Are you trying to find ways to increase your engagement and conversion rates? Whether you’re testing out an eCommerce landing page or responsive web design, an A/B test can help. Not only will it give you a better sense of what your audience wants, but it can also give you valuable info you can use as a guide every time you brainstorm for a campaign.
If A/B tests are not yet a part of your creative strategy, it’s high time you make it a part of your arsenal. This article will discuss what an A/B test entails and which digital graphics you can use to boost brand awareness and venture growth.
What is A/B Testing?
Also called split testing, A/B testing pertains to the process of showing two versions of a certain visual material to visitors. This process aims to find out which version is more effective in encouraging the audience to opt-in - whether you’re aiming for engagement, lead generation, or conversions.
A/B testing is applied not only to visuals but to other digital assets as well. For instance, a copywriter for websites may choose to split test a copy to know which one sounds better to the reader. In terms of content marketing writing, a brand might also split-test social media cards to gauge which topics to develop into a blog post idea.
That said, A/B testing can be your secret weapon as to how to create content that appeals to your audience. And because visual communication is a huge part of branding, it certainly helps to split test visuals to help you pick the right one for your target market.
What Visuals Should You A/B Test?
Here are some of the visuals you may want to A/B test for optimum results.
A landing page consists of many elements, and it’s crucial to split test its components to come up with the best options.
Design and Layout
Have you ever come across a landing page that was designed so bad, it made the whole brand look amateur, or worse, shady? Without a doubt, there’s nothing like a bad design to make your brand’s trust ratings drop in no time.
That said, we can’t emphasize how crucial it is to get a proper web design that looks clean and professional. From lines and patterns to color palettes, take the time to split test the crucial components.
Headline and Tagline
Now you’d probably think that headline and tagline falls under copy and not under design, which is a valid point. However, the typography used in these elements can also be considered design elements. That said, it’s crucial to A/B test not only the copy but also the typography. After all, pairing your message with the right visuals (such as in the case of online ads) is one of the sales tactics that’s proven to work.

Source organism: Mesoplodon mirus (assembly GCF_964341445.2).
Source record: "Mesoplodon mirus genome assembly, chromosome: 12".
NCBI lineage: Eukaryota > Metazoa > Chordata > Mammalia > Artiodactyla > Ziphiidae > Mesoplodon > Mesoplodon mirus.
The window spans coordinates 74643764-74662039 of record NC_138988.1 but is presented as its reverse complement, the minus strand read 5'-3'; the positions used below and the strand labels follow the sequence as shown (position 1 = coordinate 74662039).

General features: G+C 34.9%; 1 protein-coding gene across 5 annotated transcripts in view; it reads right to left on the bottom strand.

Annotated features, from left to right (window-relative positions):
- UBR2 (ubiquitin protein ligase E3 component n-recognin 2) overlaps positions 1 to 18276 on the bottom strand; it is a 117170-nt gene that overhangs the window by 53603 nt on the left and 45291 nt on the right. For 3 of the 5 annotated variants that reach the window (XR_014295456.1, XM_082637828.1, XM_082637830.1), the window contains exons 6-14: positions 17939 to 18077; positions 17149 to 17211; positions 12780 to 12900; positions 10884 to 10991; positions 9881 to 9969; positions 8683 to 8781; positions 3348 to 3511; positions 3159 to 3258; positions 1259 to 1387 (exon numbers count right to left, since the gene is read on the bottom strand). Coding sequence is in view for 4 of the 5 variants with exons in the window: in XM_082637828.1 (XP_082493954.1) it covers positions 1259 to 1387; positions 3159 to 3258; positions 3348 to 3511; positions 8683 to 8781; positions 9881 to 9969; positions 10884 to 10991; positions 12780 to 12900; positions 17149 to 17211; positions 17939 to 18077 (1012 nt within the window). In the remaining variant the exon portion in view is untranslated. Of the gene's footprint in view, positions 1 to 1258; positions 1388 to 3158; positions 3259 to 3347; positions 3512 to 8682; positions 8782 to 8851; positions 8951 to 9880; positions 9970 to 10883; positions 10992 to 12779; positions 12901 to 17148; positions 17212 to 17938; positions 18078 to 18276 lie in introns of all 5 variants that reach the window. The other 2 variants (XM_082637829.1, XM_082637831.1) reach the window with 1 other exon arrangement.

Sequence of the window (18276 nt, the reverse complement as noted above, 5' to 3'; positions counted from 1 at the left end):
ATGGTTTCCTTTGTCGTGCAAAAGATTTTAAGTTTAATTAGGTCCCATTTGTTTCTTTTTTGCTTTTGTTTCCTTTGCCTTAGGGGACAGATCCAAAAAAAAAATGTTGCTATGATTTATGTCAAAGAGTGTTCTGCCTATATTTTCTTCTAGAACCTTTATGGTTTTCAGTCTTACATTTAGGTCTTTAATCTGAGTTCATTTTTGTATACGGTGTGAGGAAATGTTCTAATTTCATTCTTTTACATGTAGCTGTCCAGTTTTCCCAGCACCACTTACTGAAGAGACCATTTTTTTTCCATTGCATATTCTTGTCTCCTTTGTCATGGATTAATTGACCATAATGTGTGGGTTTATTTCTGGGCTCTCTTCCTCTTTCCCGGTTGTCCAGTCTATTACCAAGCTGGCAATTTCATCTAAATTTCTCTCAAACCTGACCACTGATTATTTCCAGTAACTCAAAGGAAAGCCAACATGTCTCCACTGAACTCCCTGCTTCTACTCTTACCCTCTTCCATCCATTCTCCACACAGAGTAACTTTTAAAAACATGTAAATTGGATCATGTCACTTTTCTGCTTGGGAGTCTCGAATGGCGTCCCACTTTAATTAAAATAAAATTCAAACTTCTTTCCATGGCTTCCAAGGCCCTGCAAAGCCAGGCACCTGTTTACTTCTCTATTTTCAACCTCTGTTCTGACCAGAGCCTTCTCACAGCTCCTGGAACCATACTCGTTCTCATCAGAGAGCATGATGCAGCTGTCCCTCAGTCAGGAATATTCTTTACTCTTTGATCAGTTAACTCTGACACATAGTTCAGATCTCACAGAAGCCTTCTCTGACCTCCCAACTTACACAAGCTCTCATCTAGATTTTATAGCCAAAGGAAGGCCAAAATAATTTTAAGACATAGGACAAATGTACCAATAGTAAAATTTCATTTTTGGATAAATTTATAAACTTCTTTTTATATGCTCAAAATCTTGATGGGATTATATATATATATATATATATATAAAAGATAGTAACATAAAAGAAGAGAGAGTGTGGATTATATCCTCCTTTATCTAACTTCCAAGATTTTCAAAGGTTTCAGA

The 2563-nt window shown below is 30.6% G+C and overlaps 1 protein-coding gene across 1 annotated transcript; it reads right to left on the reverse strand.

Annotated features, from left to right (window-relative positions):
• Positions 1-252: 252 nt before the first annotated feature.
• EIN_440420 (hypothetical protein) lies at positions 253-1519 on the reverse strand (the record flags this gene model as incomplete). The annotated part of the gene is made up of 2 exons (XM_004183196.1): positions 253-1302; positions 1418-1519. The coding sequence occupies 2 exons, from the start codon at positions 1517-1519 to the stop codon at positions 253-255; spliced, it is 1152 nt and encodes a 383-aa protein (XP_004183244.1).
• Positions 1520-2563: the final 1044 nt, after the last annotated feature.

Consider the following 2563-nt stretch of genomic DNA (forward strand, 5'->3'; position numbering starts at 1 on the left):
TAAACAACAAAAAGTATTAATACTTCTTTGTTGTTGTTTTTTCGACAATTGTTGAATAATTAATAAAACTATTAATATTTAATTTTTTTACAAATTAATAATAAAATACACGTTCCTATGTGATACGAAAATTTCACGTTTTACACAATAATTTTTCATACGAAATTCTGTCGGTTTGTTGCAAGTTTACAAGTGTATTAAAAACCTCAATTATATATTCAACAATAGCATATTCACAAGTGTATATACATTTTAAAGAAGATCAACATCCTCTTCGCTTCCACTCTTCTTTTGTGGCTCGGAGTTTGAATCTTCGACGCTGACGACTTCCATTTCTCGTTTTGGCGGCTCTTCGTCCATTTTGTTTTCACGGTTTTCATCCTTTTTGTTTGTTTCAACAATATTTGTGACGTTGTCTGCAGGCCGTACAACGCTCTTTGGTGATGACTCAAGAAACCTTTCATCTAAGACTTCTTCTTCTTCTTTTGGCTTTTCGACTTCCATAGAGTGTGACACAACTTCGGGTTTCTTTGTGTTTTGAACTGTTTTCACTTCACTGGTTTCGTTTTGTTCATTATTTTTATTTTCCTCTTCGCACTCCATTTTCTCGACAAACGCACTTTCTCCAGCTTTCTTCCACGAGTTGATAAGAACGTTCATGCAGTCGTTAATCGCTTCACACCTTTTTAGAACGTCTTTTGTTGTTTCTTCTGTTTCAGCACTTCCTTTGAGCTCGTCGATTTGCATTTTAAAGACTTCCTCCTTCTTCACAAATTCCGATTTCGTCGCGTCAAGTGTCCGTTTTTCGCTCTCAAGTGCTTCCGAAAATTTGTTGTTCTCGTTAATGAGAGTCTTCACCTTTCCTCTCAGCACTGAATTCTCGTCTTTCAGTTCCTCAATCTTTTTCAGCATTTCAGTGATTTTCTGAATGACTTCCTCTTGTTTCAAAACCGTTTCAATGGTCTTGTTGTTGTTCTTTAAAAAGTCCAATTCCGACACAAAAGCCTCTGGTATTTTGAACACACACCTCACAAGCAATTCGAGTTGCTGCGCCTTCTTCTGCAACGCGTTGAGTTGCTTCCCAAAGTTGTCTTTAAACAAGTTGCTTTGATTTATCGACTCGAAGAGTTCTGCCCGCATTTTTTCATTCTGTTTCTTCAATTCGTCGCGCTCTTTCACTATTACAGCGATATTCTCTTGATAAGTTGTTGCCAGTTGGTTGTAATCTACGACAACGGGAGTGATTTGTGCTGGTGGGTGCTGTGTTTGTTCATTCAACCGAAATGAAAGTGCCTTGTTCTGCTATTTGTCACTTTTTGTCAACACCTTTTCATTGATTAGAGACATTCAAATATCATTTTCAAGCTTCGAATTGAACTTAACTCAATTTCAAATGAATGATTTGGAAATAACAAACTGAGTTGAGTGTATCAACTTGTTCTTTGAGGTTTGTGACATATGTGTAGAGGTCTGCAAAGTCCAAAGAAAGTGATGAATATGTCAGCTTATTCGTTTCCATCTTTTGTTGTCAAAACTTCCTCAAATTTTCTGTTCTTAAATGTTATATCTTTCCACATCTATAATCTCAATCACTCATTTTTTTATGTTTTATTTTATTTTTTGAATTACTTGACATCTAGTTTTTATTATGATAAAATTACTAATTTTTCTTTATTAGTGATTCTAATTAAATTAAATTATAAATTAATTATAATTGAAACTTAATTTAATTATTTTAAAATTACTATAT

So, here’s that button you’d want visitors to click when they visit your landing page. You need to split test CTA button designs to see which one works best. When coming up with options, it’s ideal to consult color psychology to up your lead generation and conversion chances.
Social Media Posts
Without a doubt, A/B testing your posts can help you tailor social media to your customer. Here are some elements you must split test.
Images and Videos
Split testing is a great way to know whether your followers crave certain types of content. For instance, do your video posts get more shares? Or does your infographics have more viral potential? Knowing the answers to these questions would enable you to make more of what your audience wants.
Unlike image or video posts, thumbnails aren’t the actual content you’re sharing. Yes, these images only act as teasers. However, they can do a lot to attract your audience to click the link, thus, they’re worth split-testing as well.
Emojis are technically part of the copy, but they’re ideograms and could also fall under visuals as well. Many gurus say using emojis make posts appear more human and relatable. That said, you might also want to split test your ideograms to make the most out of their impact.
A/B testing is a crucial process you can apply to get the most out of your brand visuals - from 99designs logos or cover images for your company blog asset. Take in mind, though, that you need to be systematic with your testing program. By doing so, you can pinpoint crucial issues and gear your assets towards conversion.
It’s also crucial to keep an open mind when split testing; you wouldn’t want your biases to cloud your results. In the end, it’s all about learning more about what your audience wants. And at the same time knowing what you can do to improve what you’re offering them.